Environmental exposure characterization of fish processing workers
Jeebhay, M.F., Robins, T.G., Seixas, N., Baatjies, R., George, D.A., Rusford, E., Lehrer, S.B., and Lopata, A.L. (2005) Environmental exposure characterization of fish processing workers. Annals of Occupational Hygiene, 49 (5). pp. 423-437.
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Background: Aerosolization of seafood and subsequent inhalation, during processing is a potential high-risk activity for allergic respiratory disease.
Objectives: To quantify total thoracic particulate, protein concentration and specific fish (pilchard, anchovy) antigen concentrations in fish processing plants; to determine the correlation between these exposure metrics; and to identify the major determinants of variability and the optimal grouping strategies for establishing dose–response relationships for fish antigen exposures.
Methods: Exposure assessments were conducted on randomly selected individuals within each of the identified 'exposure groups' (EGs) in two fish processing factories. Personal time-integrated sampling was conducted with a thoracic fraction sampler and analysed for particulate mass, total protein and specific fish antigens. Exposure metrics were developed on the basis of individually measured exposures and average levels of these personal samples within EGs. The main components of the exposure variability were determined using ANOVA techniques.
Results: A total of 198 full-shift personal aerosol samples were collected and analysed. Twenty-two percent of the samples were below the limit of detection (LOD) for pilchard and 23% for anchovy assays. Personal sampling revealed wide variations across EGs in arithmetic mean concentrations of thoracic particulate 0.61 mg m−3 (range: LOD–11.3), total protein 0.89 μg m−3 (LOD–11.5), pilchard antigen 150 ng m−3 (LOD–15 973) and anchovy antigen 552 ng m−3 (LOD–75 748) levels. The fishmeal loading and bagging sections of both plants showed consistently high thoracic particulate mass (0.811–2.714 mg m−3), total protein (0.185–1.855 μg m−3), pilchard antigen (538–3288 ng m−3) and anchovy antigen (1708–15 431 ng m−3). The a priori strategy that grouped workers according to EGs produced reasonably satisfactory summary exposure metric statistics. An alternative grouping strategy based on department revealed comparable elasticity (exposure contrast). While the correlation between the log-transformed thoracic particulate mass and fish antigen concentrations were generally modest (Pearson's r = 0.32–0.35, P < 0.001), a high correlation was found between pilchard and anchovy antigen concentrations (Pearson's r = 0.71, P < 0.001). Models using factory and department grouping strategies accounted for a significant portion of the variability (adjusted r2 = 0.18, P = 0.043) in pilchard antigen levels. Grouping strategies using a combination of factory and department yielded the highest degree of elasticity for thoracic particulate (0.38) and pilchard antigen (0.42) levels.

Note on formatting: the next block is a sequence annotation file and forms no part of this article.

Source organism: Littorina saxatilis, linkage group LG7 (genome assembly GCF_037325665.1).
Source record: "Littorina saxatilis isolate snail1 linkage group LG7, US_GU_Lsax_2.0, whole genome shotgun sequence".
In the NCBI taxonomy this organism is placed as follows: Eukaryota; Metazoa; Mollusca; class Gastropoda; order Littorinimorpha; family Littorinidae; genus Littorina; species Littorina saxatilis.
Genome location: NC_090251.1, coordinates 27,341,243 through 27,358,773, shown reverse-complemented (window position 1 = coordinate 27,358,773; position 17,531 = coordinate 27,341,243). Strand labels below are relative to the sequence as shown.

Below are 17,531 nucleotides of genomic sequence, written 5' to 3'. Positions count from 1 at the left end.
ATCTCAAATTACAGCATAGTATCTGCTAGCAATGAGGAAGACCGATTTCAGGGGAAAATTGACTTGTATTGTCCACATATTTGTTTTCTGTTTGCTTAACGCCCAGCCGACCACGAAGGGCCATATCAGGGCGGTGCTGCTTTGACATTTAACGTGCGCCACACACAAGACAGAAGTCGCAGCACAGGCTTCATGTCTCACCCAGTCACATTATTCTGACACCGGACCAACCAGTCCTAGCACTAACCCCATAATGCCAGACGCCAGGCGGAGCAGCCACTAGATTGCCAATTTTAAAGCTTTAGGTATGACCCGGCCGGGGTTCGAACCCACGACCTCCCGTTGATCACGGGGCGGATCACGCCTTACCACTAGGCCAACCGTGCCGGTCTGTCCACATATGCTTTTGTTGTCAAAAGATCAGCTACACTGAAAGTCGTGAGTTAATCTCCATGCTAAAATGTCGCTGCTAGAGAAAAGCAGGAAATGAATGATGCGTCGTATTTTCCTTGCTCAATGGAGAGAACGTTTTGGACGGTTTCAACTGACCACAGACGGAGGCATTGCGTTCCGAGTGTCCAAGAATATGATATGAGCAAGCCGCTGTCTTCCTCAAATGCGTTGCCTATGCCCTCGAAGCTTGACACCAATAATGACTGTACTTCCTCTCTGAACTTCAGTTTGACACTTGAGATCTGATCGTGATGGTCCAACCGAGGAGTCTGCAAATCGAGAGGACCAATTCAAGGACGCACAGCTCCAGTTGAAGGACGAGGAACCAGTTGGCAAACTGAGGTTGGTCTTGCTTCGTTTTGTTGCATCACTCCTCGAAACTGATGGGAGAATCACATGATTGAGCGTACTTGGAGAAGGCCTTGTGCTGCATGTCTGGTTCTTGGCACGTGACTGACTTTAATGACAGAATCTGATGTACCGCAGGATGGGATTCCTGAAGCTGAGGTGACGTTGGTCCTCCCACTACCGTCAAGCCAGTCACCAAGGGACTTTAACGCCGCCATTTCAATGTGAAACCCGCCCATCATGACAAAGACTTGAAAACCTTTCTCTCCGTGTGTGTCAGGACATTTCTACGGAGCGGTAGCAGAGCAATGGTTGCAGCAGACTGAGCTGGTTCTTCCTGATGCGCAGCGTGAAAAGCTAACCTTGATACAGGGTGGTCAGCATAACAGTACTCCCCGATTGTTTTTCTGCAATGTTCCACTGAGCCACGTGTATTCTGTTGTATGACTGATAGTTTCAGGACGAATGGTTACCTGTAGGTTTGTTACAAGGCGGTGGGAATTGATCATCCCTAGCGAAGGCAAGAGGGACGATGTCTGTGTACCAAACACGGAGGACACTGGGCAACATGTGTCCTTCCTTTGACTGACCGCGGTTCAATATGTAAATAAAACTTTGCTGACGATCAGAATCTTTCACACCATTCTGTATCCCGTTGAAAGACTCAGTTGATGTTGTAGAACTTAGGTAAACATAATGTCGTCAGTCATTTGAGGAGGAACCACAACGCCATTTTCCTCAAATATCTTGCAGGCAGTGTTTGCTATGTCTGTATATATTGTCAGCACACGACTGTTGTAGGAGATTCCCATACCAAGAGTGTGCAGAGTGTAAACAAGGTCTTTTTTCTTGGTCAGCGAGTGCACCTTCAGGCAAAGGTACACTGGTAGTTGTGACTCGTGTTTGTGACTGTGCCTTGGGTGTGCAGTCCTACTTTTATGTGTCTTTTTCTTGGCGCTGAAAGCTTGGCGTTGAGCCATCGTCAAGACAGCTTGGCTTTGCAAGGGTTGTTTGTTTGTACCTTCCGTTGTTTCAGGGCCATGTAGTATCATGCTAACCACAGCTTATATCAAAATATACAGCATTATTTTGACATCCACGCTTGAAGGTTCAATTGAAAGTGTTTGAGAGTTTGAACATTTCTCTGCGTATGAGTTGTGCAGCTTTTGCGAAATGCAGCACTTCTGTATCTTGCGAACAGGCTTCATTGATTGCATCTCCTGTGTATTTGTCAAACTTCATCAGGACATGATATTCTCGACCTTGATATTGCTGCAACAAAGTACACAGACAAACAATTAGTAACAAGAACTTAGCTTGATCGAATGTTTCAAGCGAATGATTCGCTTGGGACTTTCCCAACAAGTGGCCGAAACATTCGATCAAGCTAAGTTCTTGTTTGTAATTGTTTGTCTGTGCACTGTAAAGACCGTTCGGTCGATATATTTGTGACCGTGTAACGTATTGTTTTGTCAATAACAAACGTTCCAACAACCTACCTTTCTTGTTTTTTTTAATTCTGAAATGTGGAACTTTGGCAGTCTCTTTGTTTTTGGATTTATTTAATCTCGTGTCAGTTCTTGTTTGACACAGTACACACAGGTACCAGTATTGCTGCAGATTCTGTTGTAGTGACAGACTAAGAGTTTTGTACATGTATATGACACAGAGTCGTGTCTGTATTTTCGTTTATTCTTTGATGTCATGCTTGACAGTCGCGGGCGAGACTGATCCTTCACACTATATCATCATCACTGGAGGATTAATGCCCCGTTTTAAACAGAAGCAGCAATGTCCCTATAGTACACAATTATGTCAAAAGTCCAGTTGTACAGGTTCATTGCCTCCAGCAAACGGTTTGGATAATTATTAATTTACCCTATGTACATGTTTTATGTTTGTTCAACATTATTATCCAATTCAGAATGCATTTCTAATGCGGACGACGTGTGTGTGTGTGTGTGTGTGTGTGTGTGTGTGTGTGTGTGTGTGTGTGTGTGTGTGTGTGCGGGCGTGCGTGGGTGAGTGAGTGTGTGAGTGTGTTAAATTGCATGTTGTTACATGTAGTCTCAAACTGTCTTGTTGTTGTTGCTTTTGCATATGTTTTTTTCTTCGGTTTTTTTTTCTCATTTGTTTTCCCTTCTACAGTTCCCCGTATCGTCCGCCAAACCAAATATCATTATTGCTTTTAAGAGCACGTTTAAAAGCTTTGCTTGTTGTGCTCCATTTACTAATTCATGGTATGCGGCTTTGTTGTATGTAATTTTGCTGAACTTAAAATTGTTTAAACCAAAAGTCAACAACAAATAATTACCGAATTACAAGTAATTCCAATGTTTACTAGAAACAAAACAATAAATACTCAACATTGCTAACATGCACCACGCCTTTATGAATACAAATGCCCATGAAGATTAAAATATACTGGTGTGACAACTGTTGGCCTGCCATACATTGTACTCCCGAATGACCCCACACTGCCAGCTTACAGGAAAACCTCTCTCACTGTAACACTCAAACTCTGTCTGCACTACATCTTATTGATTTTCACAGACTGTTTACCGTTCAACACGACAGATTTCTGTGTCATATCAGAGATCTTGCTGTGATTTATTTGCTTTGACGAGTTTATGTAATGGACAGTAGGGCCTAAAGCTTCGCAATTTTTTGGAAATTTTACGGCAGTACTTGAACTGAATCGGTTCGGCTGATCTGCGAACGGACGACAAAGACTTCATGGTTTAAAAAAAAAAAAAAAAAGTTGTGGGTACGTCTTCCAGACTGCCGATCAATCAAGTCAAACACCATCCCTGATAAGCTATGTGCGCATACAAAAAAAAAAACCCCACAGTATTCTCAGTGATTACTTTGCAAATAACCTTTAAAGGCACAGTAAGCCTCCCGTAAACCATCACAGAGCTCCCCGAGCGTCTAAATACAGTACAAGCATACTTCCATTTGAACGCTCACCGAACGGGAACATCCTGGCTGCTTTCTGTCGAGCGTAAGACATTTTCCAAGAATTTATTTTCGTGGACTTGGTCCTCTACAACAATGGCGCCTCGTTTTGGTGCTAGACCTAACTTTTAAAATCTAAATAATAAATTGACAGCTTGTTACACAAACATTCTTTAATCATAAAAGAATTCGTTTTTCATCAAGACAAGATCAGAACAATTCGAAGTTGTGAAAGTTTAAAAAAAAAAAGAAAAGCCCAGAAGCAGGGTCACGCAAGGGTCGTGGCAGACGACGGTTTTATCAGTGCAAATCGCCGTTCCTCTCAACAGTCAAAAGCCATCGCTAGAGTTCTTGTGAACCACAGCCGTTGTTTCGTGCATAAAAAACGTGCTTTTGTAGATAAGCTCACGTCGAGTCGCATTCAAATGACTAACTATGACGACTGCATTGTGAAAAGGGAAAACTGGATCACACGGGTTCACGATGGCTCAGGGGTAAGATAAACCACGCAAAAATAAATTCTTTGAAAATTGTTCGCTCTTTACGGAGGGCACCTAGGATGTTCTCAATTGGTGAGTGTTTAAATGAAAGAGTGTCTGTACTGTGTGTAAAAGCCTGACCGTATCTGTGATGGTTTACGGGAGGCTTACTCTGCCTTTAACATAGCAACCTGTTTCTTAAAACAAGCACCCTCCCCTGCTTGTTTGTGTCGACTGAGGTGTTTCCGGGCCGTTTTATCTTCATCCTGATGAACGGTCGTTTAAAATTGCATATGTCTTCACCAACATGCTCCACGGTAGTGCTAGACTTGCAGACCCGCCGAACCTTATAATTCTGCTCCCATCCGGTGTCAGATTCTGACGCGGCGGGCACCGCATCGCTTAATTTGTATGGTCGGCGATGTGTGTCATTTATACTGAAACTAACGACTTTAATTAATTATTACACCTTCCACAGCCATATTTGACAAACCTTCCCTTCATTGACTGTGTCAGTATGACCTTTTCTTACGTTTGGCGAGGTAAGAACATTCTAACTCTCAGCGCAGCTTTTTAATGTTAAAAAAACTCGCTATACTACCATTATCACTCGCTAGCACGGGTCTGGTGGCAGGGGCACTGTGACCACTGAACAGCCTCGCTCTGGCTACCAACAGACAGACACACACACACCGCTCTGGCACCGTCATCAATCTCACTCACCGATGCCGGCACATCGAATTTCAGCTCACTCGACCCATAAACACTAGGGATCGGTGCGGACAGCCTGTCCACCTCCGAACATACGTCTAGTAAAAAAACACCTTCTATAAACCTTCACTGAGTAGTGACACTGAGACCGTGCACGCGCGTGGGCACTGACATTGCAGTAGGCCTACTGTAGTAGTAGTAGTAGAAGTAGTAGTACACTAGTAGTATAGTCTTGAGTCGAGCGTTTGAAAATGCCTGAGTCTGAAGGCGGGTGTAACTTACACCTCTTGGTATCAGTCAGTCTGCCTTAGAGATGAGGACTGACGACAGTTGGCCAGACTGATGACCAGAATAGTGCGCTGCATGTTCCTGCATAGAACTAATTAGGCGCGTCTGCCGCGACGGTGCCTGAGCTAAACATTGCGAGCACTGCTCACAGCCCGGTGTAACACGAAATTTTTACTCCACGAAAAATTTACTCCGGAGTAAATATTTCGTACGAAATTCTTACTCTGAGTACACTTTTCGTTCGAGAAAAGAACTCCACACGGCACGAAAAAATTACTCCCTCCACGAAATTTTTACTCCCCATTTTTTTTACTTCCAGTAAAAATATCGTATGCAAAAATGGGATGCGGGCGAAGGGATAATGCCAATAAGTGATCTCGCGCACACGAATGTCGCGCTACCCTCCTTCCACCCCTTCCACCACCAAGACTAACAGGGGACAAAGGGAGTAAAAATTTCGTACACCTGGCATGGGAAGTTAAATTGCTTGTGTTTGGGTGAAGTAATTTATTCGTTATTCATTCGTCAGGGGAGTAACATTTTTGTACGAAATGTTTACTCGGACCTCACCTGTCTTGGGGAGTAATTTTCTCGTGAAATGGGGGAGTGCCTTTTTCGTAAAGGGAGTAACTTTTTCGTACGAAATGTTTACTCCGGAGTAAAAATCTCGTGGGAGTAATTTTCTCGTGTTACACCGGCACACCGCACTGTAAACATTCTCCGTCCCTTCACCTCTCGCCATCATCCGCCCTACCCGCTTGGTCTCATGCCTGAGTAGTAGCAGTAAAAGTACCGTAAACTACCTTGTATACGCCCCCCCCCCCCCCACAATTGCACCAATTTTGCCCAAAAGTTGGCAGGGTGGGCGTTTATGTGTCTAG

Conclusions: Workers involved in bony fish processing are at risk of inhaling aerosols containing pilchard and anchovy fish antigens. Antigen exposures are highest during fishmeal production and bagging. Grouping strategies based on department and factory may provide a more efficient approach than a priori classification of EGs for evaluating fish antigen exposures.
|Item Type:||Article (Refereed Research - C1)|
|Keywords:||bioaerosols, exposure assessment, fish antigens, fishmeal, fish processing, pilchard antigen|
|Date Deposited:||30 Jun 2011 04:43|
|FoR Codes:||06 BIOLOGICAL SCIENCES > 0601 Biochemistry and Cell Biology > 060199 Biochemistry and Cell Biology not elsewhere classified @ 100%|
|SEO Codes:||92 HEALTH > 9201 Clinical Health (Organs, Diseases and Abnormal Conditions) > 920108 Immune System and Allergy @ 100%|
|Citation Count from Web of Science||